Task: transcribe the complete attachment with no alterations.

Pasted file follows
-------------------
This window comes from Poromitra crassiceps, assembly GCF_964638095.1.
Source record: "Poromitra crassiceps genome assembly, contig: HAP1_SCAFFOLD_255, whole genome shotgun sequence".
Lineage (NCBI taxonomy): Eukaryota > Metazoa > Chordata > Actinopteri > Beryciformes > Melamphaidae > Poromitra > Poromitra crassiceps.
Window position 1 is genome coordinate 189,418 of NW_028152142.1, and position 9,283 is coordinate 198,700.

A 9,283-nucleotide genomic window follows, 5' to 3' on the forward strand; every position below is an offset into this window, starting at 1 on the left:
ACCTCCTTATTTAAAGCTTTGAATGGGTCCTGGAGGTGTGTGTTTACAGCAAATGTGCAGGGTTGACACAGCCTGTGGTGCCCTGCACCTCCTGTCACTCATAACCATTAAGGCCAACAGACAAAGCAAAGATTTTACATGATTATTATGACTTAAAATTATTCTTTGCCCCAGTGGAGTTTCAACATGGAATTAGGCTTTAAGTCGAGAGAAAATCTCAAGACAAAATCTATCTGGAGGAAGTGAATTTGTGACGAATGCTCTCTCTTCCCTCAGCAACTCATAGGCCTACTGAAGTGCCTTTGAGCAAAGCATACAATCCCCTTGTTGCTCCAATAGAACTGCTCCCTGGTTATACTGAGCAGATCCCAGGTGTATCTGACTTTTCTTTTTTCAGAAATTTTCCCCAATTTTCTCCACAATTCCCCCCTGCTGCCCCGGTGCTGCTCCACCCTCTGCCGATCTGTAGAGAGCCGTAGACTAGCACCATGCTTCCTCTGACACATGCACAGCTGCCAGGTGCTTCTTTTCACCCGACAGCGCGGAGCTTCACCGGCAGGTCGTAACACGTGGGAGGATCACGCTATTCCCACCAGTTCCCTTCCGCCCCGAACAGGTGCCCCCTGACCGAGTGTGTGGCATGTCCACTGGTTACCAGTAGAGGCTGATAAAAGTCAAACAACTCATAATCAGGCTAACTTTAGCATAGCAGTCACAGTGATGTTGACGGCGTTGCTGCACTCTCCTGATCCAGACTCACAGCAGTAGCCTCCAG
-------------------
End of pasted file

This window comes from Poromitra crassiceps, assembly GCF_964638095.1.
Source record: "Poromitra crassiceps genome assembly, contig: HAP1_SCAFFOLD_255, whole genome shotgun sequence".
Lineage (NCBI taxonomy): Eukaryota > Metazoa > Chordata > Actinopteri > Beryciformes > Melamphaidae > Poromitra > Poromitra crassiceps.
Window position 1 is genome coordinate 189,418 of NW_028152142.1, and position 9,283 is coordinate 198,700.

A 9,283-nucleotide genomic window follows, 5' to 3' on the forward strand; every position below is an offset into this window, starting at 1 on the left:
ACCTCCTTATTTAAAGCTTTGAATGGGTCCTGGAGGTGTGTGTTTACAGCAAATGTGCAGGGTTGACACAGCCTGTGGTGCCCTGCACCTCCTGTCACTCATAACCATTAAGGCCAACAGACAAAGCAAAGATTTTACATGATTATTATGACTTAAAATTATTCTTTGCCCCAGTGGAGTTTCAACATGGAATTAGGCTTTAAGTCGAGAGAAAATCTCAAGACAAAATCTATCTGGAGGAAGTGAATTTGTGACGAATGCTCTCTCTTCCCTCAGCAACTCATAGGCCTACTGAAGTGCCTTTGAGCAAAGCATACAATCCCCTTGTTGCTCCAATAGAACTGCTCCCTGGTTATACTGAGCAGATCCCAGGTGTATCTGACTTTTCTTTTTTCAGAAATTTTCCCCAATTTTCTCCACAATTCCCCCCTGCTGCCCCGGTGCTGCTCCACCCTCTGCCGATCTGTAGAGAGCCGTAGACTAGCACCATGCTTCCTCTGACACATGCACAGCTGCCAGGTGCTTCTTTTCACCCGACAGCGCGGAGCTTCACCGGCAGGTCGTAACACGTGGGAGGATCACGCTATTCCCACCAGTTCCCTTCCGCCCCGAACAGGTGCCCCCTGACCGAGTGTGTGGCATGTCCACTGGTTACCAGTAGAGGCTGATAAAAGTCAAACAACTCATAATCAGGCTAACTTTAGCATAGCAGTCACAGTGATGTTGACGGCGTTGCTGCACTCTCCTGATCCAGACTCACAGCAGTAGCCTCCAG